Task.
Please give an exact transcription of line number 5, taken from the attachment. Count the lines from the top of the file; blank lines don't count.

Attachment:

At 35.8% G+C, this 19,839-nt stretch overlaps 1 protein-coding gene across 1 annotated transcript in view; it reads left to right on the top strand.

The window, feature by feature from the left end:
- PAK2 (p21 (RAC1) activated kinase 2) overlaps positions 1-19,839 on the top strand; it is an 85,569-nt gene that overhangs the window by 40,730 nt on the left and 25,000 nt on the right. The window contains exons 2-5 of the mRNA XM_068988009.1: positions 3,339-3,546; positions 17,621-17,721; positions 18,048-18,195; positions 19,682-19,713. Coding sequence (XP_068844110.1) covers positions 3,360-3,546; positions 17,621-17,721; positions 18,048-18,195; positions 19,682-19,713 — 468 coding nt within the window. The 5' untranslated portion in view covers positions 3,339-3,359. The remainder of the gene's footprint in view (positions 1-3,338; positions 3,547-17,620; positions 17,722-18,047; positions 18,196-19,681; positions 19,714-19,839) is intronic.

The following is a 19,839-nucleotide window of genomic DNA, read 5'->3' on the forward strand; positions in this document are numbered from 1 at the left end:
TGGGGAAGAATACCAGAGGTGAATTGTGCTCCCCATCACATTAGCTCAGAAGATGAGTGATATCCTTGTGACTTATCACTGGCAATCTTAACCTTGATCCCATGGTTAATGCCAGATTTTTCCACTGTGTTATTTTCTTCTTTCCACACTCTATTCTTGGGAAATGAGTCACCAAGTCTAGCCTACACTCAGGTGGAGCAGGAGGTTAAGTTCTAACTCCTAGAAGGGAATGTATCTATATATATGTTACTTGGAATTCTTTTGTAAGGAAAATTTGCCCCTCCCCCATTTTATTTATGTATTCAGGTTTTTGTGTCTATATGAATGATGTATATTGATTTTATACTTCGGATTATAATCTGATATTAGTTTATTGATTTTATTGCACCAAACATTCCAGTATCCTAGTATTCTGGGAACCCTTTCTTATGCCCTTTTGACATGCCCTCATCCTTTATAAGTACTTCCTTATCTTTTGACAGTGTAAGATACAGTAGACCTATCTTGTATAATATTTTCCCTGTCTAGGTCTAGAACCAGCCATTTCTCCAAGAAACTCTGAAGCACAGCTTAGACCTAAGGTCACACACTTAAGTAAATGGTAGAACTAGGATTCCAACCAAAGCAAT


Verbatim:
TGGGGAAGAATACCAGAGGTGAATTGTGCTCCCCATCACATTAGCTCAGAAGATGAGTGATATCCTTGTGACTTATCACTGGCAATCTTAACCTTGATCCCATGGTTAATGCCAGATTTTTCCACTGTGTTATTTTCTTCTTTCCACACTCTATTCTTGGGAAATGAGTCACCAAGTCTAGCCTACACTCAGGTGGAGCAGGAGGTTAAGTTCTAACTCCTAGAAGGGAATGTATCTATATATATGTTACTTGGAATTCTTTTGTAAGGAAAATTTGCCCCTCCCCCATTTTATTTATGTATTCAGGTTTTTGTGTCTATATGAATGATGTATATTGATTTTATACTTCGGATTATAATCTGATATTAGTTTATTGATTTTATTGCACCAAACATTCCAGTATCCTAGTATTCTGGGAACCCTTTCTTATGCCCTTTTGACATGCCCTCATCCTTTATAAGTACTTCCTTATCTTTTGACAGTGTAAGATACAGTAGACCTATCTTGTATAATATTTTCCCTGTCTAGGTCTAGAACCAGCCATTTCTCCAAGAAACTCTGAAGCACAGCTTAGACCTAAGGTCACACACTTAAGTAAATGGTAGAACTAGGATTCCAACCAAAGCAAT